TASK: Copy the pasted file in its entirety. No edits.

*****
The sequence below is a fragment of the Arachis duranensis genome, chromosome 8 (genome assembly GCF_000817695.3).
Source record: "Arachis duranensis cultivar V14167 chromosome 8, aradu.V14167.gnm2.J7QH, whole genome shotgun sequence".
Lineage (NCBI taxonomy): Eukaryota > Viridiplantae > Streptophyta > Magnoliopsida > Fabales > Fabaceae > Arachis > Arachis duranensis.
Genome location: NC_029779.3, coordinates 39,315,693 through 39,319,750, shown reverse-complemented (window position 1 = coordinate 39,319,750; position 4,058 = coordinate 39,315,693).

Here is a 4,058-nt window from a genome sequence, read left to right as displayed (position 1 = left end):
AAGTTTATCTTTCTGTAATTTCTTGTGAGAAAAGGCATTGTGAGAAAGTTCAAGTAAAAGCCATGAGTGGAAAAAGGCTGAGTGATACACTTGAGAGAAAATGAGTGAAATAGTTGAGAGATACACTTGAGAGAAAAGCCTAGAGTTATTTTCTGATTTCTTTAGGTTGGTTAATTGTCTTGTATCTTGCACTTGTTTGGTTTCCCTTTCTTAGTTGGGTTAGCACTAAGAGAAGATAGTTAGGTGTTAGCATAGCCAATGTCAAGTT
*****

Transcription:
The sequence below is a fragment of the Arachis duranensis genome, chromosome 8 (genome assembly GCF_000817695.3).
Source record: "Arachis duranensis cultivar V14167 chromosome 8, aradu.V14167.gnm2.J7QH, whole genome shotgun sequence".
Lineage (NCBI taxonomy): Eukaryota > Viridiplantae > Streptophyta > Magnoliopsida > Fabales > Fabaceae > Arachis > Arachis duranensis.
Genome location: NC_029779.3, coordinates 39,315,693 through 39,319,750, shown reverse-complemented (window position 1 = coordinate 39,319,750; position 4,058 = coordinate 39,315,693).

Here is a 4,058-nt window from a genome sequence, read left to right as displayed (position 1 = left end):
AAGTTTATCTTTCTGTAATTTCTTGTGAGAAAAGGCATTGTGAGAAAGTTCAAGTAAAAGCCATGAGTGGAAAAAGGCTGAGTGATACACTTGAGAGAAAATGAGTGAAATAGTTGAGAGATACACTTGAGAGAAAAGCCTAGAGTTATTTTCTGATTTCTTTAGGTTGGTTAATTGTCTTGTATCTTGCACTTGTTTGGTTTCCCTTTCTTAGTTGGGTTAGCACTAAGAGAAGATAGTTAGGTGTTAGCATAGCCAATGTCAAGTT